I loved playing home run derby as a kid. You needed only two players — the pitcher and the hitter. Anything not hit over the fence was an out, and we struck out a lot because every swing was for the fence. You needed only a Wiffle Ball with the cut-out holes on one side, and the thin yellow bat that always seemed to have a sweet spot.
Most of the games were in my backyard with a wooden fence. Crabapple trees were in right and left fields, meaning balls had to be hit deep and high to clear them — and then might find the telephone wires that stretched across the back. Straightaway center was the clearest shot, although it meant laying off inside pitches and waiting a split second longer to avoid pulling the ball into the trees. Those, too, would sometimes hit the telephone wires and bounce back into the yard for an out.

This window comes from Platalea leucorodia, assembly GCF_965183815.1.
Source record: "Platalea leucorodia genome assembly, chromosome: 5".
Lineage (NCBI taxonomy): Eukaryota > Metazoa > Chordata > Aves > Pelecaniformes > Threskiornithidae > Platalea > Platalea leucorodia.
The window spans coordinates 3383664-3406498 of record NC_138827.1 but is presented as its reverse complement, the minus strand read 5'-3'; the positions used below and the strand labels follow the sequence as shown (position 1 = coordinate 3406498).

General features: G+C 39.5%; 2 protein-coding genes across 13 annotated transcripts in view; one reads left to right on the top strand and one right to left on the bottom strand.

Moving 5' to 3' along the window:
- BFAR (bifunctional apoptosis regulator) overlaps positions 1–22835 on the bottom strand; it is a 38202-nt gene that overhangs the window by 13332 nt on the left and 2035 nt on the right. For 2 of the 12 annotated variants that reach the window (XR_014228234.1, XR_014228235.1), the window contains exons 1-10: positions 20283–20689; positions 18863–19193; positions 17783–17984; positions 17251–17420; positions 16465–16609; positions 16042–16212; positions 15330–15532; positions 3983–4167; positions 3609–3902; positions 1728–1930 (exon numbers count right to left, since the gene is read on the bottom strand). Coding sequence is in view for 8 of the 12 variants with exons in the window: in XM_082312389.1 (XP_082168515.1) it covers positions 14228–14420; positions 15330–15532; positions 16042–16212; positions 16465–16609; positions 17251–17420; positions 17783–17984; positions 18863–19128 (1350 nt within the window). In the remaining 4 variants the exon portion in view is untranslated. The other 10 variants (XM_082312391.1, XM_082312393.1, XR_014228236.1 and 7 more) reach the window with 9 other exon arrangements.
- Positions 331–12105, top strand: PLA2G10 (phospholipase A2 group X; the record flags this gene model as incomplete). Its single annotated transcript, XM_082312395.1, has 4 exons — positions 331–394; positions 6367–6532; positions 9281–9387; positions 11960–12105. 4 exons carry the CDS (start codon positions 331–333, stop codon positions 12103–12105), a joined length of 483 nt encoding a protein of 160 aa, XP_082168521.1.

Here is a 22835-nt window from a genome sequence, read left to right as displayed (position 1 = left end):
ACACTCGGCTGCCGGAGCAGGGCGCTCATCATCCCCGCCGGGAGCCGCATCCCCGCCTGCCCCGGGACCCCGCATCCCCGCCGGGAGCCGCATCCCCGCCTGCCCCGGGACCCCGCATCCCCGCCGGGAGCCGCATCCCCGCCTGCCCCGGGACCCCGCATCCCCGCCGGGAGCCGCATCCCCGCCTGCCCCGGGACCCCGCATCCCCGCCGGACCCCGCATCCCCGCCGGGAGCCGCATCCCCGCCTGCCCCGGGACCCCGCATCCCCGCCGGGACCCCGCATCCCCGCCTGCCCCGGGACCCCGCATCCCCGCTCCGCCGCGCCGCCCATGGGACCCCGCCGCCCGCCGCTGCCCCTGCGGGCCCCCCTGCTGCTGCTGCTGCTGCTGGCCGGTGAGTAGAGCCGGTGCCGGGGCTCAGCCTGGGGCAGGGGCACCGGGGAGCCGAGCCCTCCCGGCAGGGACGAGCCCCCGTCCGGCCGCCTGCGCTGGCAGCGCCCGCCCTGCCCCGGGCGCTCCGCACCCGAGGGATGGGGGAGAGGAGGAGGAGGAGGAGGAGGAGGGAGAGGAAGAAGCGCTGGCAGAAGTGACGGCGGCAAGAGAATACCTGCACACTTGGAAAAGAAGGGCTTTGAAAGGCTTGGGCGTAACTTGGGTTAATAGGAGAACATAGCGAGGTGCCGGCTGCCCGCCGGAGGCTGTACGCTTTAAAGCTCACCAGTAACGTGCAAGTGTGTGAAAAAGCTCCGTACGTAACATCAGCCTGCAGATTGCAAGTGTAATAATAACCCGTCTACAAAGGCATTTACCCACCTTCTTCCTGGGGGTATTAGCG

We would get lost in those games, extending their life into adulthood. Like big league pitchers, we could make the ball rise, drop and curve, and we would occasionally hit shots that took flight and seemed to defy the laws of physics.
Which might make me someone who would enjoy watching home run derby being played almost every night by the best players in the world. But its appeal is fading with every routine fly ball and one-handed swing that leaves the park. Call me a curmudgeon, but baseball’s credibility issue is messing with my love for the game.
I remember the fascination with the summer-long home run race between Mark McGwire and Sammy Sosa in 1998, and how their Paul Bunyan-esque feats went beyond baseball’s borders in terms of interest. And then Barry Bonds bested them both, leaving Babe Ruth and Roger Maris in the dust of history books. Many cried foul, and not just the purists. Performance-enhancing drugs had altered the game and the playing field. Pitchers were using them, too, in an effort to keep up in the arms’ race.
Baseball identified and punished a number of those who had cheated. Their historic feats are tainted, their Hall of Fame future in doubt.
But the game has been altered again, and this time the juice appears to be in the baseball. And no one has done anything to stop the number of records being set.